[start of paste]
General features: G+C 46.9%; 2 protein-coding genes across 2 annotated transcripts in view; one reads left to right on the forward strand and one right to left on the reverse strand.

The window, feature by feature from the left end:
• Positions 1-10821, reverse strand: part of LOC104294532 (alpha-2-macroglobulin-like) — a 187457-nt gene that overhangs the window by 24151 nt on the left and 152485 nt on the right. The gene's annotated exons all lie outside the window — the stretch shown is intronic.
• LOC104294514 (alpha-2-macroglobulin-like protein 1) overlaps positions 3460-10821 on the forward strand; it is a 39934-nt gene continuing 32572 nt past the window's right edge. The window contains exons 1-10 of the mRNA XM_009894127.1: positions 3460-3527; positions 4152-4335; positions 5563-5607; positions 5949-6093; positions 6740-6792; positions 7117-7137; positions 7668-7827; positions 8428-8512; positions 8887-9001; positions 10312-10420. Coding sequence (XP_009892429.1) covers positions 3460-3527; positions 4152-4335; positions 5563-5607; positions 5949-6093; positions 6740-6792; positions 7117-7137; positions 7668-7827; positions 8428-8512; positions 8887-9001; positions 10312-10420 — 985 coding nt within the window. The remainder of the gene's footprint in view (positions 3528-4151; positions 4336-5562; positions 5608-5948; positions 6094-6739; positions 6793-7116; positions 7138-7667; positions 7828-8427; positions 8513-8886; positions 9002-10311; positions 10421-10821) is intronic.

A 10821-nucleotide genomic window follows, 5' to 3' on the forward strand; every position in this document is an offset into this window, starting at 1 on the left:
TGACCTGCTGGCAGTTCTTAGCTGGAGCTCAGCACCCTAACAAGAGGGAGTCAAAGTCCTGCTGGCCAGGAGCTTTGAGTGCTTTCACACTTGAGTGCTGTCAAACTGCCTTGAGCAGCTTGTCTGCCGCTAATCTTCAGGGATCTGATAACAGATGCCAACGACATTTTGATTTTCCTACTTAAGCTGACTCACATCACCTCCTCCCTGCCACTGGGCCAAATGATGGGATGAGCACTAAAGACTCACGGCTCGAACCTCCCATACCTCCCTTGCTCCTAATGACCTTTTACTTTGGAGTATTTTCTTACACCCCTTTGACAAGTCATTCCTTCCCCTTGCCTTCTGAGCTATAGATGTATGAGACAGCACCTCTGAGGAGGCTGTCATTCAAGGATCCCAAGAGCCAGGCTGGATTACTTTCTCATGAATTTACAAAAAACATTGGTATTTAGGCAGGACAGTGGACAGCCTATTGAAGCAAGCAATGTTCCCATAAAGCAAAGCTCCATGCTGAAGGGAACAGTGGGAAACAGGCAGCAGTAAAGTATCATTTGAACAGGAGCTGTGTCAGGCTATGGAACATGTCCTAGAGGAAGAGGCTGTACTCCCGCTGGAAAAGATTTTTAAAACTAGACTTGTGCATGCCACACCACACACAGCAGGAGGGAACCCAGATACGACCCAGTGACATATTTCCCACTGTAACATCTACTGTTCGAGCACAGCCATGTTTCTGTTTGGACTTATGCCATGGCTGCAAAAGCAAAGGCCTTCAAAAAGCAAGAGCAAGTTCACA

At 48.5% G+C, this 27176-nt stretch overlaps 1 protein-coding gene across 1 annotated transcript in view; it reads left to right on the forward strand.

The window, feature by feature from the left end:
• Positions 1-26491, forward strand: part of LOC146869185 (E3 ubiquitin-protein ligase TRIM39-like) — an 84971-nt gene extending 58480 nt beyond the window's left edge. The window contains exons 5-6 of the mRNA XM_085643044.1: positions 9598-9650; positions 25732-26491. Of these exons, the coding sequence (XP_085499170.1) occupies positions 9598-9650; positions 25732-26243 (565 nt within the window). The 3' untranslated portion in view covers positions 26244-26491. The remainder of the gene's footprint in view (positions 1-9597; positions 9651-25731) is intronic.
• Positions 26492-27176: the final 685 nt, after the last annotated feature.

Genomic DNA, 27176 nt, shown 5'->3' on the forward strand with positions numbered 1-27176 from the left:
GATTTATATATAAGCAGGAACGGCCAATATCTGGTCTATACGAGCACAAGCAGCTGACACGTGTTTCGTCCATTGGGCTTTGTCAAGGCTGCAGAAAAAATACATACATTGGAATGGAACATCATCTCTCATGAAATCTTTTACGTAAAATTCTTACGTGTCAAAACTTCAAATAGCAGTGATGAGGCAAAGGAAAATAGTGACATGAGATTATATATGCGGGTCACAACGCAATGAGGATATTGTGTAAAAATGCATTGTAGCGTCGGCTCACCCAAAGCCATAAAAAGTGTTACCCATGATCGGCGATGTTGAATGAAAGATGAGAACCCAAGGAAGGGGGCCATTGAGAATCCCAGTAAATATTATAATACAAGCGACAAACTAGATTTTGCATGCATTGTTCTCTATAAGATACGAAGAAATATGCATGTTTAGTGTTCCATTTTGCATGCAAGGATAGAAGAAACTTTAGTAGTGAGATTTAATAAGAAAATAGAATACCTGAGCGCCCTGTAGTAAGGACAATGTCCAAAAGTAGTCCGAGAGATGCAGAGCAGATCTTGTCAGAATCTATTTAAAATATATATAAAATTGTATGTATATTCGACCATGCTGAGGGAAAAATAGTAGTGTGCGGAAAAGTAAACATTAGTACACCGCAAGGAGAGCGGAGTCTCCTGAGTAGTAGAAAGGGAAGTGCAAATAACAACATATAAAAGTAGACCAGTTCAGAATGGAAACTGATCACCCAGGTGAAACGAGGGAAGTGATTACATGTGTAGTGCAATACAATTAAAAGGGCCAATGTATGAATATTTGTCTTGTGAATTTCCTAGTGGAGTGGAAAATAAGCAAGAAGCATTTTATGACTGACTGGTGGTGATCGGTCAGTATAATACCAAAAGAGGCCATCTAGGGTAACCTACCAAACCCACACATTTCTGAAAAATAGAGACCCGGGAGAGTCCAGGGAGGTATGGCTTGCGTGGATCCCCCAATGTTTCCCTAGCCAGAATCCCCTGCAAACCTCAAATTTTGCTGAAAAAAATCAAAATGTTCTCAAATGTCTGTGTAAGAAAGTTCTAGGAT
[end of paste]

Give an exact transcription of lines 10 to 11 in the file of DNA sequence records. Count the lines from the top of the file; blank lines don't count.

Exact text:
• Positions 26492-27176: the final 685 nt, after the last annotated feature.

Genomic DNA, 27176 nt, shown 5'->3' on the forward strand with positions numbered 1-27176 from the left: